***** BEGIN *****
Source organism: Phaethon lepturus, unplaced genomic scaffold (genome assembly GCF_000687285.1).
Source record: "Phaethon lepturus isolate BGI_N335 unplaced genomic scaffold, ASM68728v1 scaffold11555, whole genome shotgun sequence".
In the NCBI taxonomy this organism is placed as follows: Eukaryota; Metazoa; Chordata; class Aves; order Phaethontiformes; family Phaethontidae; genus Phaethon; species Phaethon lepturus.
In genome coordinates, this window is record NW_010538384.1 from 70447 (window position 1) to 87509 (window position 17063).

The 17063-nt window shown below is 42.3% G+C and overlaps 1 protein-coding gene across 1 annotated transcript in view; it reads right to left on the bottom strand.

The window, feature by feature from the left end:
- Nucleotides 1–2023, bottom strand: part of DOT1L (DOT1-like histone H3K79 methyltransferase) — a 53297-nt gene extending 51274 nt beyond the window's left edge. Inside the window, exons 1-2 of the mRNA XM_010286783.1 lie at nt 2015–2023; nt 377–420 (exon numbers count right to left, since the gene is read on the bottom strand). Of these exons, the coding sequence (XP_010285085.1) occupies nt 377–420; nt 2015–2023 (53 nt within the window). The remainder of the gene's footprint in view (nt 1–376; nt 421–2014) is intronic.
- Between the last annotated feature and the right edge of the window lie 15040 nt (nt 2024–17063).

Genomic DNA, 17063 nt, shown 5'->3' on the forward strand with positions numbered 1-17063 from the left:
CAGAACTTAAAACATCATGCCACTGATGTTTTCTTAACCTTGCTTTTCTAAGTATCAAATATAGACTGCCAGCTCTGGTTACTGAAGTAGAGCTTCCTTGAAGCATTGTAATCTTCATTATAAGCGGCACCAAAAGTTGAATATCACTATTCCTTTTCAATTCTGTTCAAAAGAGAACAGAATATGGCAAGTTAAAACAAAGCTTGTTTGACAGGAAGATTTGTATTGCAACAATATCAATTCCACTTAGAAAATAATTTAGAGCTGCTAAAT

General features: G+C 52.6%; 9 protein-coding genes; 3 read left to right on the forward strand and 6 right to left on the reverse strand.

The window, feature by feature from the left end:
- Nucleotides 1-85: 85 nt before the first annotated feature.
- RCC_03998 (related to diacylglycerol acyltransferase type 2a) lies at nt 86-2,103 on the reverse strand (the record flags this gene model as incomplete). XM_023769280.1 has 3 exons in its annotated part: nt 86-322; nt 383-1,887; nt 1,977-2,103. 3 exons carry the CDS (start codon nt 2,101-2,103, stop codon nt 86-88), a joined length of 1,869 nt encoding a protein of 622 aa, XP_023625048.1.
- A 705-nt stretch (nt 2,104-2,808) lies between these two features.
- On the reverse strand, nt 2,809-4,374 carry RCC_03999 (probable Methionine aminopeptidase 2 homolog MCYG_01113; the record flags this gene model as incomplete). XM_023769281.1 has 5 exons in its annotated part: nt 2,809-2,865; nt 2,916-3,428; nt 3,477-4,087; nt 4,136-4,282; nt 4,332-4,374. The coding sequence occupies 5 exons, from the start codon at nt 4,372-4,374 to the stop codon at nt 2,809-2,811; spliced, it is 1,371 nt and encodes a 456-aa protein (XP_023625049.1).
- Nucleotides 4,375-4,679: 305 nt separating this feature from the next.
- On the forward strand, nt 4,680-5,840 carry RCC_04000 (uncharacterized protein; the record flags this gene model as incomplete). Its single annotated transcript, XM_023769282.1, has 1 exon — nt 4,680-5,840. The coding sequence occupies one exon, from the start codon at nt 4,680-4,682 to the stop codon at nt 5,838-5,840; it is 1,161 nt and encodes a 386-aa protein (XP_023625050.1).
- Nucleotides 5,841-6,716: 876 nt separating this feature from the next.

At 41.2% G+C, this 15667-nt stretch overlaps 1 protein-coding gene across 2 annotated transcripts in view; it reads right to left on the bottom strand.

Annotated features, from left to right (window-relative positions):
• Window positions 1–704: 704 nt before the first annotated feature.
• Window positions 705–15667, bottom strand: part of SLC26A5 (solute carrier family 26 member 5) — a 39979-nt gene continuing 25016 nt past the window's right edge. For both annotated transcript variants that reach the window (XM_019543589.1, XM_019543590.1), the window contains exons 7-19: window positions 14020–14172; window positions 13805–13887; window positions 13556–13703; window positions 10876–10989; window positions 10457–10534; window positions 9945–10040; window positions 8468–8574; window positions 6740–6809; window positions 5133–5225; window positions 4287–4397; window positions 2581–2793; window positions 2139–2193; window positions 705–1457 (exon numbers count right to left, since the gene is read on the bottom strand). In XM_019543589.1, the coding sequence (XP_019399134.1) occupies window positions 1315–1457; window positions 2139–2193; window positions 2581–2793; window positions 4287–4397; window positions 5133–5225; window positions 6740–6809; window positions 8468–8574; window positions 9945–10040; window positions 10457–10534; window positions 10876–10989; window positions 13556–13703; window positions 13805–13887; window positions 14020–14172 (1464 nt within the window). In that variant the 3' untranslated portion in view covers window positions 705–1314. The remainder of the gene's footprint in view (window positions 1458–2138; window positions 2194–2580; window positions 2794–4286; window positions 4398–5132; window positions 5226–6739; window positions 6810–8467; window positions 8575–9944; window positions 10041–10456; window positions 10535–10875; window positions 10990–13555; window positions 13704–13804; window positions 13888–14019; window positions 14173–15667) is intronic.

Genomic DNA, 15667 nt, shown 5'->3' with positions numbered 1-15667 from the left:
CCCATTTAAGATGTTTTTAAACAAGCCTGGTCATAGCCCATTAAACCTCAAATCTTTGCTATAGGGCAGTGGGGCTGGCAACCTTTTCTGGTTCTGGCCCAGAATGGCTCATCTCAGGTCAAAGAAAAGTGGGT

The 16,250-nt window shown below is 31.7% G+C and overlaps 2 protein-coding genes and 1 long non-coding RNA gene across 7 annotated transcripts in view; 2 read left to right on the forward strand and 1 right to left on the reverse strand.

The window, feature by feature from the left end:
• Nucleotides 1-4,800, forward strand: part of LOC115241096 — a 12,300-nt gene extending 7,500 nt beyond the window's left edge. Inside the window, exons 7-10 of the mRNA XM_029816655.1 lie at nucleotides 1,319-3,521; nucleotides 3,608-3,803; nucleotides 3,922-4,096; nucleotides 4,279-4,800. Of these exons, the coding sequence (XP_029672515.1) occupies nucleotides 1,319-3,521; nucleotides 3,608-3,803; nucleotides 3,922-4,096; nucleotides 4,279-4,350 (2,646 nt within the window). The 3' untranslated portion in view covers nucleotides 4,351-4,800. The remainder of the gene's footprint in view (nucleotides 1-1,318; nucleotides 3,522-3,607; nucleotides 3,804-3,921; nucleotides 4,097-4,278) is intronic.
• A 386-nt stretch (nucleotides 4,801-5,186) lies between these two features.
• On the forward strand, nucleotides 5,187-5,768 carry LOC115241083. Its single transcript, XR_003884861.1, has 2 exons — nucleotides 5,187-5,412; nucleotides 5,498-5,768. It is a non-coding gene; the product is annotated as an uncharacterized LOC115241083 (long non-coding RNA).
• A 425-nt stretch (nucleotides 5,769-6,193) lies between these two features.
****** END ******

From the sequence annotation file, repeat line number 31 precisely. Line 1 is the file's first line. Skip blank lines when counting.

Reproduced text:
• A 425-nt stretch (nucleotides 5,769-6,193) lies between these two features.